Brainerd Medical Center has turned a few heads with an expansion project at the center's location on South Sixth Street.
Many of the evergreens and trees that bordered the parking area are gone.
Curt Nielsen, BMC director, said Friday that the center's definite plans are to expand the patient parking lot, nearly doubling its size.
That project should be completed within the next six weeks. And Nielsen said within the next two months a significant number of trees will be replanted surrounding the entire area, including trees within the middle of the parking lot.
Nielsen said crowded parking has been an issue for some time.
And Nielsen said while it is the city of Brainerd's decision, he is optimistic that BMC patients will be able to exit the parking lot to the south to use the Buffalo Hills Lane stop light to reenter South Sixth Street or Business Highway 371.
Left turns from the BMC parking lot to South Sixth Street has posed a challenge.
Nielsen said the expanded patient parking was an effort to accommodate current traffic and in anticipation of expanding the BMC building. But Nielsen said building expansion decisions have not been finalized.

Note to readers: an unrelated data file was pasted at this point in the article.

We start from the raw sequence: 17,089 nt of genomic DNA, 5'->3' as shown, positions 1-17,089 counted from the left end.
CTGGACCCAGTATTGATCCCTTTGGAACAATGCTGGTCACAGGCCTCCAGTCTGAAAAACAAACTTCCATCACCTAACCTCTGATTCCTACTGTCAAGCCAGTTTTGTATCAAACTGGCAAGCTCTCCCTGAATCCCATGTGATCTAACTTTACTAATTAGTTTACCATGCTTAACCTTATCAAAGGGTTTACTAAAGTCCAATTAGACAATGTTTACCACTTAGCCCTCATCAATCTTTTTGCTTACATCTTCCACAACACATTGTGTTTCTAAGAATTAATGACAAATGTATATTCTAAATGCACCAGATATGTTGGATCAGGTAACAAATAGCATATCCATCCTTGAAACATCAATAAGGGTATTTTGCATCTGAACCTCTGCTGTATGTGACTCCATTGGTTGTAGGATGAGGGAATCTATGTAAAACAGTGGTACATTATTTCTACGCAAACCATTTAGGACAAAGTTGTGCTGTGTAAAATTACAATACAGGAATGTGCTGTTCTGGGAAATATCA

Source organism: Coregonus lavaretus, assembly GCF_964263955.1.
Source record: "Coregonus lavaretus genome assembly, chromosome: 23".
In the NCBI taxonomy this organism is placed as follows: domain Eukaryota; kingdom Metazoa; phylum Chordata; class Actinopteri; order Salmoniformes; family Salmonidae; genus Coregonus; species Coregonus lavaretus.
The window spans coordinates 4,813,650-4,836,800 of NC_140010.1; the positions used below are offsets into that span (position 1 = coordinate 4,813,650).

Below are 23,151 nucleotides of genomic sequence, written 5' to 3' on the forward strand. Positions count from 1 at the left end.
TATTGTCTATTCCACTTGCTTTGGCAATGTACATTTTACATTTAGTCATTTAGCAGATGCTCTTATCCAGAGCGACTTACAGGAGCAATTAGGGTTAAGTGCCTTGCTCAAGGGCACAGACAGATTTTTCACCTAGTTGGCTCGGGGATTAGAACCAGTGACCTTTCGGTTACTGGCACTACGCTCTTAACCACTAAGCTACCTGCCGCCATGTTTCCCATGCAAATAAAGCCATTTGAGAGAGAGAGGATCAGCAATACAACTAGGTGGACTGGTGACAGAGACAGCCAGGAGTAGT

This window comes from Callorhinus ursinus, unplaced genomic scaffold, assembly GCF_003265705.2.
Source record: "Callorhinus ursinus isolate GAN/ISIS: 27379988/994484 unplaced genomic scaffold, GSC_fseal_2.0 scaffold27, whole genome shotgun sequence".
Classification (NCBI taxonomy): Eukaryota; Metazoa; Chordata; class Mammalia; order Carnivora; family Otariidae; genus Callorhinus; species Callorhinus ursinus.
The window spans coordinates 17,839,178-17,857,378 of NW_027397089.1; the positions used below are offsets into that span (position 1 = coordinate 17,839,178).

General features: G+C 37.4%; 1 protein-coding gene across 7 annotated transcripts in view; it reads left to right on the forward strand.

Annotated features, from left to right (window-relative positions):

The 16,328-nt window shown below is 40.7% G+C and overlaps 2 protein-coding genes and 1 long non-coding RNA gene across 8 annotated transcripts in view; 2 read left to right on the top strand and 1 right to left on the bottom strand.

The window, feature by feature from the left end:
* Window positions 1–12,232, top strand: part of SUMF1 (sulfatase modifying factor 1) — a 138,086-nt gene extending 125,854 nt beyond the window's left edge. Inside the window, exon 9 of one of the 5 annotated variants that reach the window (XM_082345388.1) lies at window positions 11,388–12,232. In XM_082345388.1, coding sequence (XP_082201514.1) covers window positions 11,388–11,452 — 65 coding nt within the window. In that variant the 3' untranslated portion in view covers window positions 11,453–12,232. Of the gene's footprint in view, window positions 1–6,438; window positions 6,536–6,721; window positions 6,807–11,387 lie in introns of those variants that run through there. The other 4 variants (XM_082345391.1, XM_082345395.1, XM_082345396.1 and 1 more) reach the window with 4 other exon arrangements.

The Research and Statistics Office at the Minnesota Department of Economic Security reported that growth in total wages and salaries in Minnesota put the state at the number 10 spot in the nation when measuring per capita income.
The state also reported on a 2001 state job vacancy survey. There were 124,000 estimated job vacancies in the fourth quarter of 2000. The vast majority, 71 percent, of those openings were located in the Twin Cities metropolitan area.
Healthcare support, personal care and service, sales and related and food preparation jobs had the highest vacancy rates statewide.
The 10 occupancies with the most vacancies were retail salespeople; cashier; nursing aides, orderlies and attendants; food preparation workers; assemblers and fabricators; customer service representative; waiters and waitresses; registered nurses; stock clerks and order fillers; and janitors and cleaners.
In a nod for education, 76 percent of all job vacancies required a high school diploma or more and 27 percent required a post secondary degree or certificate.
The median wage was $9 per hour. A quarter of total vacancies offered wages of at lest $12 per hour.
For Spam lovers or just former Austin residents now living in the Brainerd area, the big news is that Hormel Foods will open the 16,500 square-foot Spam museum in downtown Austin on Sept. 15-16. Gov. Ventura will have a live radio broadcast from the museum. Bands and national and local celebrities are also part of the planned celebration.
The one-billionth can of Spam was sold in 1959. Since Spam was introduced in 1937, nearly six billion cans were produced.
The museum features a rendition of British humor with Monty Python's classic three-minute Spam skit.
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